Well it does matter Peregrinus. It might not matter to you, but others of us take the view that the choices we make while still alive are important features of who we are and on which we will be judged along with all our other choices.

 
At Wednesday, September 08, 2010 10:37:00 am , Anonymous Schütz said...

It’s not important, when you die, to leave enough money so that your 55-year old children can buy a new car, redecorate the house or invest in that boat they always wanted. And it’s certainly not right to teach them, by word or by deed, that this is important.

You are quite right in suggesting that passing on one's material possessions is "not important" in comparison to passing on all those other virtues you mention.

However, you make the mistake - perhaps natural for one of your own vintage - of assuming that the average 55 year old is like yourself. Believe me, Perry, by the time that I am 55 years old, my currently 20 year old car will be 30 years old, and I will not be seeking to redecorate my house but to finally be able to afford to put a deposit on one, and that rather than paying for the dream boat, I will be trying to support my own children through their university course.

The world is changing. Tomorrow's 55-year olds will not be the same as the complacent, wealthy baby boomers of today.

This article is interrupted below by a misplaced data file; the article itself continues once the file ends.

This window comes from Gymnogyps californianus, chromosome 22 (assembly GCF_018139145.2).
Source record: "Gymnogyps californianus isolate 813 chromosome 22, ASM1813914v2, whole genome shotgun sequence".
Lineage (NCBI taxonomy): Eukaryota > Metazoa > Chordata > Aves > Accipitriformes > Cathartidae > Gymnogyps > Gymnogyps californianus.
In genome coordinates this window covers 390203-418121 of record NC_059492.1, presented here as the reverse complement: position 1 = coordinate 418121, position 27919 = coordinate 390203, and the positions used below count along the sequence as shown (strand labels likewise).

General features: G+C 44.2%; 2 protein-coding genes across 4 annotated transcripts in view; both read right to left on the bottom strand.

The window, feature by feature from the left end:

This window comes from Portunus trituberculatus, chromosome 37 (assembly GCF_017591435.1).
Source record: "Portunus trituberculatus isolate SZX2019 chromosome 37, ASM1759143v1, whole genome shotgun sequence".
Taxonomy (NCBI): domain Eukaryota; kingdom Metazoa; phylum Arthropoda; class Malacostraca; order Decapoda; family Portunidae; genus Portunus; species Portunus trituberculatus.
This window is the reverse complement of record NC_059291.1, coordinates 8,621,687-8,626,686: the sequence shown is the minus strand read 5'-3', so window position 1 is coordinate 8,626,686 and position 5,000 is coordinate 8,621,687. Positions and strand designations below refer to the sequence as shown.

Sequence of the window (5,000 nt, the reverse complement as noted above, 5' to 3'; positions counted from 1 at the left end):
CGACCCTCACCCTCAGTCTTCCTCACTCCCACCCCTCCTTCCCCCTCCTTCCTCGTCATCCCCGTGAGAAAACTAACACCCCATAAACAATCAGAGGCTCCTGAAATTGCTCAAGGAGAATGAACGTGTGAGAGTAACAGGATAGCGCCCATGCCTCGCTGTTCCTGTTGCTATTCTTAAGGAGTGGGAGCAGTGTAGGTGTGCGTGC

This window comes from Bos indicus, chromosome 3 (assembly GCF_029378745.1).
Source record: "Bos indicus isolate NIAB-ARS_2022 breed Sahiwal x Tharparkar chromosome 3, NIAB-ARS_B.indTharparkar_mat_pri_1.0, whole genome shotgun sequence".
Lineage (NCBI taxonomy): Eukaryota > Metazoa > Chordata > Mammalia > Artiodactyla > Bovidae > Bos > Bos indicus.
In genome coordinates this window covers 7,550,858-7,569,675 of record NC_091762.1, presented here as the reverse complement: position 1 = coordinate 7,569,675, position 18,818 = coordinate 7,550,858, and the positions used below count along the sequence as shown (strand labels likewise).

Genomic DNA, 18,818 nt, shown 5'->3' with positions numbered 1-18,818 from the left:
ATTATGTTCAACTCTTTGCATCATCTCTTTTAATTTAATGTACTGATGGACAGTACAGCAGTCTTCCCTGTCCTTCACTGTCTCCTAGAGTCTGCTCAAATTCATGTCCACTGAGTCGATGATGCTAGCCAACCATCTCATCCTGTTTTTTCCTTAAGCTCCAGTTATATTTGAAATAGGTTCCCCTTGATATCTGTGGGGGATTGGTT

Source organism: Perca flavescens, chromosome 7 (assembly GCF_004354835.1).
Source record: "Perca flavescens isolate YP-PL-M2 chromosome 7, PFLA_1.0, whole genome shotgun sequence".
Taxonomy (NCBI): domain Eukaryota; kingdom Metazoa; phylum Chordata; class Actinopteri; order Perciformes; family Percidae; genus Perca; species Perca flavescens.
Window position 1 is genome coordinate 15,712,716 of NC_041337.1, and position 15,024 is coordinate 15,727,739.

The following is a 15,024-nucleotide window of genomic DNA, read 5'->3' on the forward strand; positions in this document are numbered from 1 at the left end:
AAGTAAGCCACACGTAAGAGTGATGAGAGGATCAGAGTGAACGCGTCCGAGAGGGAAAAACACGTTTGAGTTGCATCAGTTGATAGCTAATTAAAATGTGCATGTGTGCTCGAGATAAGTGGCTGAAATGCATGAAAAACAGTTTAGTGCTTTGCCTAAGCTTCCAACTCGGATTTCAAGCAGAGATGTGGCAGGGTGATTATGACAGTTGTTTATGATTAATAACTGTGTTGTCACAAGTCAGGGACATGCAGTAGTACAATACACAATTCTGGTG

I do not begrudge my parents spending their money while they are alive - God knows that they deserve it after all their hard work - but I will not deny that any inheritance (even as little as $10,000 as Alexander suggests) would be of great benefit. I am sure that my own parents would be horrified at the suggestion that the Government should get another go at their money, given that they have already paid their taxes when they earned it in the first place.

It is my belief that death duties on inheritances are im-pious in the strict meaning of the word.

 
At Wednesday, September 08, 2010 10:41:00 am , Anonymous Schütz said...

He makes the point that inheriting material possessions is unimportant

Which IS an irrational argument IF the passing on of one's material possessions to one's children is an act of pious charity.